More food found its way into the farmers' markets, but at prices ordinary people could not afford.
This effective legitimisation of private farming and smuggling across the border from China only succeeded in increasing the availability of goods to the elite - those whose wages were protected or had access to foreign currency.
N Korea's alleged nuclear weapons arsenal is its bargaining chip
As for the economic zones, Sinuiju's position, opposite China's flourishing economic zone in Dandong, annoyed Beijing.
It consequently arrested the Chinese businessman hired to run Sinuiju, imprisoning him for 18 years for tax evasion and effectively ending the project.
Kaesong survives but all the ventures are foreign-owned, with little benefit, therefore, for North Korea.
By the end of 2002, economic growth was estimated at just 1.2% at best, with the average citizen's purchasing power severely eroded.
For most ordinary North Koreans, the end result of the reforms was further impoverishment and the eroding of any savings they may have been able to build up.
So, in light of the reforms' failure, North Korea's alleged announcement in October 2002 that its country was pursuing an enriched uranium programme could be interpreted as a return to its old bargaining tactics.
The international community responded to the announcement by setting up six-party talks in August 2003.
But the diplomacy is failing because North Korea, with no allies but the increasingly exasperated Chinese, and little prospect of economic revitalisation, needs to ensure a continued drip feed of aid.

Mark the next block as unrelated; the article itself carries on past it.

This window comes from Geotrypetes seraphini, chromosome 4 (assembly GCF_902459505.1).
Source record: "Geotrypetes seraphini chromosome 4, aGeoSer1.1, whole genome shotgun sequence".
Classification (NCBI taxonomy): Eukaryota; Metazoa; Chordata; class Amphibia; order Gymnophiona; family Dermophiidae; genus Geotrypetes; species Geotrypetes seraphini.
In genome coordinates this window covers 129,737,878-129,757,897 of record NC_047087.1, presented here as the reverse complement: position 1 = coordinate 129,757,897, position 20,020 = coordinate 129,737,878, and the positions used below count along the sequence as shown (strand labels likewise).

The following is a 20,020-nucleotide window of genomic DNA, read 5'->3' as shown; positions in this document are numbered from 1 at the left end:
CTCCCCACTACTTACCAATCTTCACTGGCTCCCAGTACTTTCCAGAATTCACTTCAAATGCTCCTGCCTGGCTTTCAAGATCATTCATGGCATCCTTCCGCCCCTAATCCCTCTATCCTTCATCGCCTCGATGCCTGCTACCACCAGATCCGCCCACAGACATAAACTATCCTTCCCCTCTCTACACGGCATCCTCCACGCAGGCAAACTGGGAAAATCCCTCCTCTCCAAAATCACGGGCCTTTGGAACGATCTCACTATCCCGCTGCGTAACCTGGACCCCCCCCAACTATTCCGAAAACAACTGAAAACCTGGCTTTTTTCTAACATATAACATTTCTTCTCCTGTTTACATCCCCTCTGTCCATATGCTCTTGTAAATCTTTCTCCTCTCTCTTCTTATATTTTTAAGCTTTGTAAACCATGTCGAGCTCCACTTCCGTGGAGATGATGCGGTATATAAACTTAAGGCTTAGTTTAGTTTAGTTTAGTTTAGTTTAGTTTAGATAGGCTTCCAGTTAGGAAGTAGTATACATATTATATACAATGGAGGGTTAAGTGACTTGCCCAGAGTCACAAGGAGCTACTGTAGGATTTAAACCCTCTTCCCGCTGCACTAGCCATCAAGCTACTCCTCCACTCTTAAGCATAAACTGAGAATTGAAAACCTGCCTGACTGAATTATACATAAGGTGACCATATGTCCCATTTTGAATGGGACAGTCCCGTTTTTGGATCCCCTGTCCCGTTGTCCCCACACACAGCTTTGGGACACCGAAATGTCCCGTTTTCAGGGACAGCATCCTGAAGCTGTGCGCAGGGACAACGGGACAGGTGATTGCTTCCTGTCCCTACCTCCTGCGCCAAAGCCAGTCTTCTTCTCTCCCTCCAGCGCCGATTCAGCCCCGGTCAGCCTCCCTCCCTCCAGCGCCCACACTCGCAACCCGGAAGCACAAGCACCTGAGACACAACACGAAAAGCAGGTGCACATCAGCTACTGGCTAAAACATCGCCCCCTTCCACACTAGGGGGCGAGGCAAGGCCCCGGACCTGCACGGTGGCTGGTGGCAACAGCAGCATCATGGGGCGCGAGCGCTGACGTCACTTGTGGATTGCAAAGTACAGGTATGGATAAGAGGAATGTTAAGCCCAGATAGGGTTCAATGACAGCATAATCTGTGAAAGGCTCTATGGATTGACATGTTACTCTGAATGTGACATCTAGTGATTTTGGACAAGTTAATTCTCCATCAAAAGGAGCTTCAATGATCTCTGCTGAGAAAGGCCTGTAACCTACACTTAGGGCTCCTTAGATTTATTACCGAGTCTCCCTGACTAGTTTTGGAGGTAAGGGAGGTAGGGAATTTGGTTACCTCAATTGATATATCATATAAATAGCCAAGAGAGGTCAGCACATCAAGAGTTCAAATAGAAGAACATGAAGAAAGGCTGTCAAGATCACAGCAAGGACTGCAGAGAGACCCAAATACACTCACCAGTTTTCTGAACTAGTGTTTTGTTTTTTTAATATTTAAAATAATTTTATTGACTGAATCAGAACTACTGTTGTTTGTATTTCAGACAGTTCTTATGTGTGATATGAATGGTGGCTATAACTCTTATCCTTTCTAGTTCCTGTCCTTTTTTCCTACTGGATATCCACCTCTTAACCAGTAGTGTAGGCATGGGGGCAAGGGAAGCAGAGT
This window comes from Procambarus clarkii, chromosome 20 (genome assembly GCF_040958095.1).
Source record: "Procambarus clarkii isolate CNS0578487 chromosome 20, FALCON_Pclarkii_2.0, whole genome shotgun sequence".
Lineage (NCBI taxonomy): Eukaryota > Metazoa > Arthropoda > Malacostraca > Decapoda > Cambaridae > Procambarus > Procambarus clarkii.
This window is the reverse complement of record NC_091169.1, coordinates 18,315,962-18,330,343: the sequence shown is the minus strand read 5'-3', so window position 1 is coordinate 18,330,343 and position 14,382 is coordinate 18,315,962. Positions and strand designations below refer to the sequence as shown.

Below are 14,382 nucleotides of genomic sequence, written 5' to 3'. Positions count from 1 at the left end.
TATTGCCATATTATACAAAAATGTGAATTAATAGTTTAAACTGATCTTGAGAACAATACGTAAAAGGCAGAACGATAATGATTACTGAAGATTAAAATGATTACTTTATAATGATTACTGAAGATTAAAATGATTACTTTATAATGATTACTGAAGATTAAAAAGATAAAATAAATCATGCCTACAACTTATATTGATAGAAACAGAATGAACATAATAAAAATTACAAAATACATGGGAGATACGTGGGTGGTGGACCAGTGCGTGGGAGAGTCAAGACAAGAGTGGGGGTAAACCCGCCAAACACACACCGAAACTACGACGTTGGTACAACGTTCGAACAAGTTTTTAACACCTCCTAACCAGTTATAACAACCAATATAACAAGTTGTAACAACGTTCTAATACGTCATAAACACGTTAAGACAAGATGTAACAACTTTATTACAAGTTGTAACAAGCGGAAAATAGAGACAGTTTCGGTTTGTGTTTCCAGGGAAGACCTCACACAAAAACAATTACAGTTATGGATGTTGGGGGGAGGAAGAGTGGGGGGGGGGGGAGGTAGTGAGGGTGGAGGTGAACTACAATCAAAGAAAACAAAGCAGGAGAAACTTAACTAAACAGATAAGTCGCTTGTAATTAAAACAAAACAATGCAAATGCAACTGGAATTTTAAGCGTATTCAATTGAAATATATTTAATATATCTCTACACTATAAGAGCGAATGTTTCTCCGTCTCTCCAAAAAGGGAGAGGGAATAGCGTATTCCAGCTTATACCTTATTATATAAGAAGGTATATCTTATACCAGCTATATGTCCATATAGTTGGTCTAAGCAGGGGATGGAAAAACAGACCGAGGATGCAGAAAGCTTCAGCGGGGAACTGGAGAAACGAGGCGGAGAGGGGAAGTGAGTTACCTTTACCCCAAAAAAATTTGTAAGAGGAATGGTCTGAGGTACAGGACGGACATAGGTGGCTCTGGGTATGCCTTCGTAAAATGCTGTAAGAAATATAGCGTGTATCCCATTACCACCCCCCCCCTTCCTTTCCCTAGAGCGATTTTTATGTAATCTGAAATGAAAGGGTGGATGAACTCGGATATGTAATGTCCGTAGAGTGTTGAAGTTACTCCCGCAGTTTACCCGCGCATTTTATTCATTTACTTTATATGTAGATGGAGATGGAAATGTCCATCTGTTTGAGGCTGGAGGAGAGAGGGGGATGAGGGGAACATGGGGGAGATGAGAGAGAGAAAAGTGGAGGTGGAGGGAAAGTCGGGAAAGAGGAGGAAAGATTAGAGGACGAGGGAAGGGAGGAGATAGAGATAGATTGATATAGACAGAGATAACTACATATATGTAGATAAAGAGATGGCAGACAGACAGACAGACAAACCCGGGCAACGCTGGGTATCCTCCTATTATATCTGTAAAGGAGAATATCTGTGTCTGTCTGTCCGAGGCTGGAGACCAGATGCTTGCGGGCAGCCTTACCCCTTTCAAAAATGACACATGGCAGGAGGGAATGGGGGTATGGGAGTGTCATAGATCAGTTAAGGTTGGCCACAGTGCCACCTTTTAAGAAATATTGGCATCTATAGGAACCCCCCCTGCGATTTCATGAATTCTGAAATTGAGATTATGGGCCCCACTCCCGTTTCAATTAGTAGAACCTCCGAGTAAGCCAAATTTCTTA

That means a hard bargaining process, and Mr Kim has one bargaining chip - his nuclear bombs.
Already twice, as far as we know, Beijing has managed by persuasion, and perhaps a little economic pressure, to get Pyongyang back to the table after talks have stalled.
Now Beijing is trying again. Perhaps what Pyongyang wants most is a serious package of economic aid from China.
China may provide it to get the talking started again.
But the price Beijing will need to demand is that Pyongyang restarts economic reform in earnest, and moves away from the continual brink of collapse that forces it to make desperate diplomatic gambles such as the current crisis.
As for the economy today, it has to all intents and purposes collapsed.
The reforms were limited, and benefited just the elite of the country rather than ordinary people.
The basic structure remains in place and continues to erode the economy.
However, as long as the regime can keep the country isolated, it can survive on this drip-feed indefinitely.
The endgame is simple - regime survival. It is a long-term strategy using diplomatic belligerence and military threat to secure enough aid to maintain power and isolation.
The regime may survive, and may under pressure begin another round of tentative reform, but it seems unlikely that life will improve for ordinary North Koreans any time soon.
Paul French is a Shanghai-based writer, and the author of North Korea: The Paranoid Peninsula (Zed Books 2005)